When it comes to bottling and distributing our wine to the rest of the world, New Zealand winemakers turn to WineWorks to get the job done.

Around 400 Kiwi wineries send their product to one of WineWorks’ facilities in Blenheim, Hawke’s Bay or Auckland for lab testing and certification, bottling, warehousing and distribution. With 80% of the industry as clients, the company lives up to its target of being “trusted to bottle New Zealand for the world”.

Wine bottles on a getting processed

A key part of WineWorks’ strategy is to give clients the exact capacity they need, making it easy for them to scale production and achieve economies of scale. The 25-year-old company also operates with a strong set of core values which guide what should be done and how, says IT manager Ernie Scherf.

This includes the operation of IT systems and treatment of client data. In recent years, the successful onboarding of major clients in the United Kingdom and United States has required WineWorks to meet extremely high data protection standards such as the European Union’s GDPR (general data protection regulations) requirements.

“We have multiple accreditations, all of which cover cybersecurity, including undergoing several audits through the British Retail Consortium.”

Strengthening the company’s cybersecurity posture is a journey which began six years ago.

“We were hosting our own servers with two systems running identical software. Although we were good for a small business of 417 staff with an IT team of six, we found ourselves wanting in some strategic areas,” says Ernie.

WineWorks decided to move to a Datacom managed data centre which led to a two-year period of working with Datacom’s Nelson team, consolidating systems and migrating into a data centre environment.

Growing cyber threats

At the same time security concerns were ramping up worldwide due the rising tide of cybercrime including phishing scams, ransomware, and denial of service attacks. A cyber attack on a large New Zealand brewery which threatened to disrupt the beer supply chain, is one incident which stands out in Ernie’s mind.

“The security of the network and IT systems rests on my shoulders and the main thing keeping me awake at night back then was not knowing what was on the network and what people were doing.”

A security review highlighted email management and staff training as areas of concern. A simulation revealed 30 per cent of staff were clicking on bad links. There was an urgent need for a programme on staff awareness and training as well as improved security tools.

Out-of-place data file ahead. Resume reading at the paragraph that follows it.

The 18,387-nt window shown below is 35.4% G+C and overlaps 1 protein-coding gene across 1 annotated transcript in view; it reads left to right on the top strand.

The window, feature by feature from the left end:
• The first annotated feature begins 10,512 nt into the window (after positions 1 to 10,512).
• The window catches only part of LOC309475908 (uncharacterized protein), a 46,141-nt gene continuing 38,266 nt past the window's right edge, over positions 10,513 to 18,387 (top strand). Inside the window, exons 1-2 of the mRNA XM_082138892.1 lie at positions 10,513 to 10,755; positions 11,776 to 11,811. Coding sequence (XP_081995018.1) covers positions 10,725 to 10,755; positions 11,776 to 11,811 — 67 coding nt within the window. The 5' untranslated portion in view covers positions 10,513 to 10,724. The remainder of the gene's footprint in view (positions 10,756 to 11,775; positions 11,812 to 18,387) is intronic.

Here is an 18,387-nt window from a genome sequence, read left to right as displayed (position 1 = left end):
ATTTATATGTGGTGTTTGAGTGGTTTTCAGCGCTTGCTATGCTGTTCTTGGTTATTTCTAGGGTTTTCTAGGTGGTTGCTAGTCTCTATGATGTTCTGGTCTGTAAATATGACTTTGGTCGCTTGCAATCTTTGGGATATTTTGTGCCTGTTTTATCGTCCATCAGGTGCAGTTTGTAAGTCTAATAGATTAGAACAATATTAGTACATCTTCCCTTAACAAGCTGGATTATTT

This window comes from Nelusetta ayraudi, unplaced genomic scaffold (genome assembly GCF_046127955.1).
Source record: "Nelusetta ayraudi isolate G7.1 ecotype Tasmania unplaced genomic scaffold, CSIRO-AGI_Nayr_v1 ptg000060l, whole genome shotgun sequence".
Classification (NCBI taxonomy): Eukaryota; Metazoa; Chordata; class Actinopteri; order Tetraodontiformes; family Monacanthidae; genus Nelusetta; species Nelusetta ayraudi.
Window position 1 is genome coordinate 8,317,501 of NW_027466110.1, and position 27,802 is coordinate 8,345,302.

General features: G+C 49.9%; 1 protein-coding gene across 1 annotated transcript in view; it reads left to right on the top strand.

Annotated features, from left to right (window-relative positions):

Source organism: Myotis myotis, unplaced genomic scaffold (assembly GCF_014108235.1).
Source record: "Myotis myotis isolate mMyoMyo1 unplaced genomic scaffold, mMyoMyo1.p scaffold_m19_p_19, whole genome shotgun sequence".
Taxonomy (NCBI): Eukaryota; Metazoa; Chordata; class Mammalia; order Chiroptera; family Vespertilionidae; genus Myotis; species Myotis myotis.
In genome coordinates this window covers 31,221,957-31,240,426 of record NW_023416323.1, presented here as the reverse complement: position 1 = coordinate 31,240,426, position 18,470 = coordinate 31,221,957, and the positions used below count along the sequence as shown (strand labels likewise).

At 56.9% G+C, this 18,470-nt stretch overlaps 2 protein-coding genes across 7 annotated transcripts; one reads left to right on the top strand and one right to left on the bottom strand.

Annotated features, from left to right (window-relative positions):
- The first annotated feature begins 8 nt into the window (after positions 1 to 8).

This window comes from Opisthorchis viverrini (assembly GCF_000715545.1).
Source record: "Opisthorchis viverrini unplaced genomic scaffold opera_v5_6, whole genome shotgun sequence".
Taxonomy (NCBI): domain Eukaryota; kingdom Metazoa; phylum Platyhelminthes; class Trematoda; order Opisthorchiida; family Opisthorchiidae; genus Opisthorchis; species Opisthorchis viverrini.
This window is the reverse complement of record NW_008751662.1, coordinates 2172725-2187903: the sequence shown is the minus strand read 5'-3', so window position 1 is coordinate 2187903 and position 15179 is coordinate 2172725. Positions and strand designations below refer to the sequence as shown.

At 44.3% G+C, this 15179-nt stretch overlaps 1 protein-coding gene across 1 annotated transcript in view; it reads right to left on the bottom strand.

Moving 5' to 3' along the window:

Trusted partnership

“When we embarked on our cybersecurity journey, we chose Datacom. A hallmark of WineWorks is that we develop trusted partnerships. Datacom was already embedded in our infrastructure, and we knew and trusted the people. That made it easy.”

Groundwork on policy and implementing training was done in-house by the WineWorks IT team with Datacom providing guidelines and best practice for assessing and implementing cybersecurity products.

“Datacom spent a lot of time with me working through figures, licensing pro and cons, understanding how various products would work with our system and how effective they would be. They provided a lot of case studies and anecdotal data which helped our decision-making process.

“We’d seen the email filtering tool Mimecast and end point detection software CrowdStrike at roadshows. We asked Datacom for their recommendations on the top 25 per cent of security products and Mimecast and CrowdStrike were in there.

Mimecast scans every email and replaces unsafe with safe links with a warning. “If the user still goes ahead and tries to click on the link, the system stops them. If a person clicks on too many dubious links, we will talk to them and provide training.”

Datacom provides WineWorks’ managed EDR service using CrowdStrike to monitor all machines and updates and to report vulnerabilities. A down-the-line benefit of EDR is that machine and network hygiene is so high that “everything just works”, which means less staff logging IT support tickets.

The work on cybersecurity is ongoing and WineWorks is continuing to strengthen its cybersecurity posture. At the end of 2021 Datacom ran a NIST (National Institute of Security) review on the company’s systems and planned improvements include multifactor authentication, documentation of processes, and ensuring that all sysadmin accounts have appropriate levels of access.

“Cybersecurity is a journey. We meet monthly with Datacom, and they give us tremendous advice and support.”

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